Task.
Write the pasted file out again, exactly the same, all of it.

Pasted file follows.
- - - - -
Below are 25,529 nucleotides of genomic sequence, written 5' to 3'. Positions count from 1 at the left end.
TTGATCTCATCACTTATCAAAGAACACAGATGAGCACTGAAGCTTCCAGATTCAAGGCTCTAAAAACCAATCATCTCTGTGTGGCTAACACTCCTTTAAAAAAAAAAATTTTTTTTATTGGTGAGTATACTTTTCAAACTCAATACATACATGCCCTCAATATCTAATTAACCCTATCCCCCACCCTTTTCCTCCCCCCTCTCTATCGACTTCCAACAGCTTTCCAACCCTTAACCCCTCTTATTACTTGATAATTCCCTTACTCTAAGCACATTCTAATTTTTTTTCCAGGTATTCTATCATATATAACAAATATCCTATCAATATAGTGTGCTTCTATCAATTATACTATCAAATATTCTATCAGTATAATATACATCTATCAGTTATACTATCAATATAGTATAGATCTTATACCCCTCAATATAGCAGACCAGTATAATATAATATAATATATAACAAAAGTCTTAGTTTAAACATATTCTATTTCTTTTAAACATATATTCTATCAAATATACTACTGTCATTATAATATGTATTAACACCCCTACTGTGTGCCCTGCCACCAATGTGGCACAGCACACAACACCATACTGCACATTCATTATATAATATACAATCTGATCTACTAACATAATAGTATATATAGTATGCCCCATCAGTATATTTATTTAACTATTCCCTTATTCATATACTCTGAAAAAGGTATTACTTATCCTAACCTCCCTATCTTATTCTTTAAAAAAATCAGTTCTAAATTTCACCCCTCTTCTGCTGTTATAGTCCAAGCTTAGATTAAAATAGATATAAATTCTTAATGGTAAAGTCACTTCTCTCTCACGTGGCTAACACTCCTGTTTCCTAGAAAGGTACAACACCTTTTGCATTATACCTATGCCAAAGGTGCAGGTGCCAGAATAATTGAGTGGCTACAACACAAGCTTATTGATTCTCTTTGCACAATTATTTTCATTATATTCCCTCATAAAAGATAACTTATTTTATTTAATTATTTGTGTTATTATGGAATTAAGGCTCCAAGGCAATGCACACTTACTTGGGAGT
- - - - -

Below are 25,529 nucleotides of genomic sequence, written 5' to 3'. Positions count from 1 at the left end.
TTGATCTCATCACTTATCAAAGAACACAGATGAGCACTGAAGCTTCCAGATTCAAGGCTCTAAAAACCAATCATCTCTGTGTGGCTAACACTCCTTTAAAAAAAAAAATTTTTTTTATTGGTGAGTATACTTTTCAAACTCAATACATACATGCCCTCAATATCTAATTAACCCTATCCCCCACCCTTTTCCTCCCCCCTCTCTATCGACTTCCAACAGCTTTCCAACCCTTAACCCCTCTTATTACTTGATAATTCCCTTACTCTAAGCACATTCTAATTTTTTTTCCAGGTATTCTATCATATATAACAAATATCCTATCAATATAGTGTGCTTCTATCAATTATACTATCAAATATTCTATCAGTATAATATACATCTATCAGTTATACTATCAATATAGTATAGATCTTATACCCCTCAATATAGCAGACCAGTATAATATAATATAATATATAACAAAAGTCTTAGTTTAAACATATTCTATTTCTTTTAAACATATATTCTATCAAATATACTACTGTCATTATAATATGTATTAACACCCCTACTGTGTGCCCTGCCACCAATGTGGCACAGCACACAACACCATACTGCACATTCATTATATAATATACAATCTGATCTACTAACATAATAGTATATATAGTATGCCCCATCAGTATATTTATTTAACTATTCCCTTATTCATATACTCTGAAAAAGGTATTACTTATCCTAACCTCCCTATCTTATTCTTTAAAAAAATCAGTTCTAAATTTCACCCCTCTTCTGCTGTTATAGTCCAAGCTTAGATTAAAATAGATATAAATTCTTAATGGTAAAGTCACTTCTCTCTCACGTGGCTAACACTCCTGTTTCCTAGAAAGGTACAACACCTTTTGCATTATACCTATGCCAAAGGTGCAGGTGCCAGAATAATTGAGTGGCTACAACACAAGCTTATTGATTCTCTTTGCACAATTATTTTCATTATATTCCCTCATAAAAGATAACTTATTTTATTTAATTATTTGTGTTATTATGGAATTAAGGCTCCAAGGCAATGCACACTTACTTGGGAGT